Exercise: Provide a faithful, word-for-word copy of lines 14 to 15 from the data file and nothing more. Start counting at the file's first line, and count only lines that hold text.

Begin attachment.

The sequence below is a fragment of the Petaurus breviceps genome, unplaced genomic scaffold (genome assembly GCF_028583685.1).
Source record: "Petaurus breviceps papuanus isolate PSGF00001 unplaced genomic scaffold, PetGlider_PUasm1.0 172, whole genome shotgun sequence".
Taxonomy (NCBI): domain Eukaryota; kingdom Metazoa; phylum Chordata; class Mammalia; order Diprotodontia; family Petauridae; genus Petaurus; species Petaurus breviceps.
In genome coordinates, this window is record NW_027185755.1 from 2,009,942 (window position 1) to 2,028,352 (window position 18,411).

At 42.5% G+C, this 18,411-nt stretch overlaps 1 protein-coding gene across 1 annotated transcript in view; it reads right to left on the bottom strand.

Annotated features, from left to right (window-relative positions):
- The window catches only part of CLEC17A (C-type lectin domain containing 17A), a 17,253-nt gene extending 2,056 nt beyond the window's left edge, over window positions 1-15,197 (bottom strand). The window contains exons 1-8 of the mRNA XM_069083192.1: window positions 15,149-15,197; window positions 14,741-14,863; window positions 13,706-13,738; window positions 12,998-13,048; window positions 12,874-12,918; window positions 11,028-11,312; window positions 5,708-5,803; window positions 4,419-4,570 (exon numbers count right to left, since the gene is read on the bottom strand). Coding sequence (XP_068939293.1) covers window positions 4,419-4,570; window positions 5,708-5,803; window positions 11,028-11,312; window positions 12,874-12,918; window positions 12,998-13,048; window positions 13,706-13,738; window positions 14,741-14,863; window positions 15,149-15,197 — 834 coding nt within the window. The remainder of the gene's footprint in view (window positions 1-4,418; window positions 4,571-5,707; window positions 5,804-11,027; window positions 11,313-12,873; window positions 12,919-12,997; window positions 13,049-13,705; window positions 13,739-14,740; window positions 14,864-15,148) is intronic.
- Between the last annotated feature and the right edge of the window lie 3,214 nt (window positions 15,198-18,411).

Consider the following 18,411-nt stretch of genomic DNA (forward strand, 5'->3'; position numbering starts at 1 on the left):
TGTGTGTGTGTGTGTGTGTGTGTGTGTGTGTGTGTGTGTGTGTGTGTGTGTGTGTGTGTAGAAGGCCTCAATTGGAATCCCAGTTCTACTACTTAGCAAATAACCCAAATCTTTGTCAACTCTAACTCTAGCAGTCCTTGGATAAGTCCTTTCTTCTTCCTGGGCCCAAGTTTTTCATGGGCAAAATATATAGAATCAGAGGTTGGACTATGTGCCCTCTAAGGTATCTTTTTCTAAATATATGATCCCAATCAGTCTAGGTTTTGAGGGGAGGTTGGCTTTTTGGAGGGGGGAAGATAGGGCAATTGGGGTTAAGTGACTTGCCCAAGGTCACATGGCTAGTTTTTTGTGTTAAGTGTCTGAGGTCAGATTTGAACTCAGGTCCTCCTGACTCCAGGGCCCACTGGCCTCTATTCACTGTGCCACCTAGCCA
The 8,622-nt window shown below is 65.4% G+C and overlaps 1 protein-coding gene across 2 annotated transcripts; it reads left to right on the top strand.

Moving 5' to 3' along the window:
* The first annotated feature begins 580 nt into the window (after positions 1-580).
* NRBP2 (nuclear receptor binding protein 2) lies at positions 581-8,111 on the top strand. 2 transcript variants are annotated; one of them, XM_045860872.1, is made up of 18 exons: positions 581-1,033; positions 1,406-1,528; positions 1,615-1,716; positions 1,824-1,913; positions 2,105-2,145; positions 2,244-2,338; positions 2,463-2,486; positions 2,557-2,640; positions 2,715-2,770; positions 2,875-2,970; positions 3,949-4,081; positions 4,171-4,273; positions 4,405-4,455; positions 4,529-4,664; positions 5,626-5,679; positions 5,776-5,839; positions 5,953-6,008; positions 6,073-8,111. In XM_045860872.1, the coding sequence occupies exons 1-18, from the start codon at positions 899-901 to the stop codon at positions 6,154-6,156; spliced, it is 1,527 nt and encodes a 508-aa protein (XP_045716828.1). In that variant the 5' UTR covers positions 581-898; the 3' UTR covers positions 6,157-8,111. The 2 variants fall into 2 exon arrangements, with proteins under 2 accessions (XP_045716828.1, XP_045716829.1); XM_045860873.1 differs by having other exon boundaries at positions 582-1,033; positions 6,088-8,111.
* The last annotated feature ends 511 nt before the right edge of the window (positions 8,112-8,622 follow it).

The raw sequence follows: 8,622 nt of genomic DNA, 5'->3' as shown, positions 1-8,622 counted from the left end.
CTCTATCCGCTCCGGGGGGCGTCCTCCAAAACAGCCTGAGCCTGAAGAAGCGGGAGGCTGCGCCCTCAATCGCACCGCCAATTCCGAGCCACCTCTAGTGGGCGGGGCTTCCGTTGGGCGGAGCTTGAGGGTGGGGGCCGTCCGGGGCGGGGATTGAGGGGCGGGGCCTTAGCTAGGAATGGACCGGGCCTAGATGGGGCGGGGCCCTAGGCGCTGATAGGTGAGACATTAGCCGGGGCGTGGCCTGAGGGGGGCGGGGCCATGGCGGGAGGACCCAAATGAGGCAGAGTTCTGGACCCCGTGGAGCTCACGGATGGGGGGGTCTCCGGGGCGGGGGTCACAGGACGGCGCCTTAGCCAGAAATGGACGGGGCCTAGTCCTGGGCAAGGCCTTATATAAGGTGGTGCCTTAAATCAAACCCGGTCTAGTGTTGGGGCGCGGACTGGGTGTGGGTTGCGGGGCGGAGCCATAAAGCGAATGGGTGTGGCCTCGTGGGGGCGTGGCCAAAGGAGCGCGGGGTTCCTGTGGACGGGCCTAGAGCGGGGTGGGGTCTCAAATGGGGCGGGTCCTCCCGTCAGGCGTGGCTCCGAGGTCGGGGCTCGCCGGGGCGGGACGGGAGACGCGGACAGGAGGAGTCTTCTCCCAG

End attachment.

* NRBP2 (nuclear receptor binding protein 2) lies at positions 581-8,111 on the top strand. 2 transcript variants are annotated; one of them, XM_045860872.1, is made up of 18 exons: positions 581-1,033; positions 1,406-1,528; positions 1,615-1,716; positions 1,824-1,913; positions 2,105-2,145; positions 2,244-2,338; positions 2,463-2,486; positions 2,557-2,640; positions 2,715-2,770; positions 2,875-2,970; positions 3,949-4,081; positions 4,171-4,273; positions 4,405-4,455; positions 4,529-4,664; positions 5,626-5,679; positions 5,776-5,839; positions 5,953-6,008; positions 6,073-8,111. In XM_045860872.1, the coding sequence occupies exons 1-18, from the start codon at positions 899-901 to the stop codon at positions 6,154-6,156; spliced, it is 1,527 nt and encodes a 508-aa protein (XP_045716828.1). In that variant the 5' UTR covers positions 581-898; the 3' UTR covers positions 6,157-8,111. The 2 variants fall into 2 exon arrangements, with proteins under 2 accessions (XP_045716828.1, XP_045716829.1); XM_045860873.1 differs by having other exon boundaries at positions 582-1,033; positions 6,088-8,111.
* The last annotated feature ends 511 nt before the right edge of the window (positions 8,112-8,622 follow it).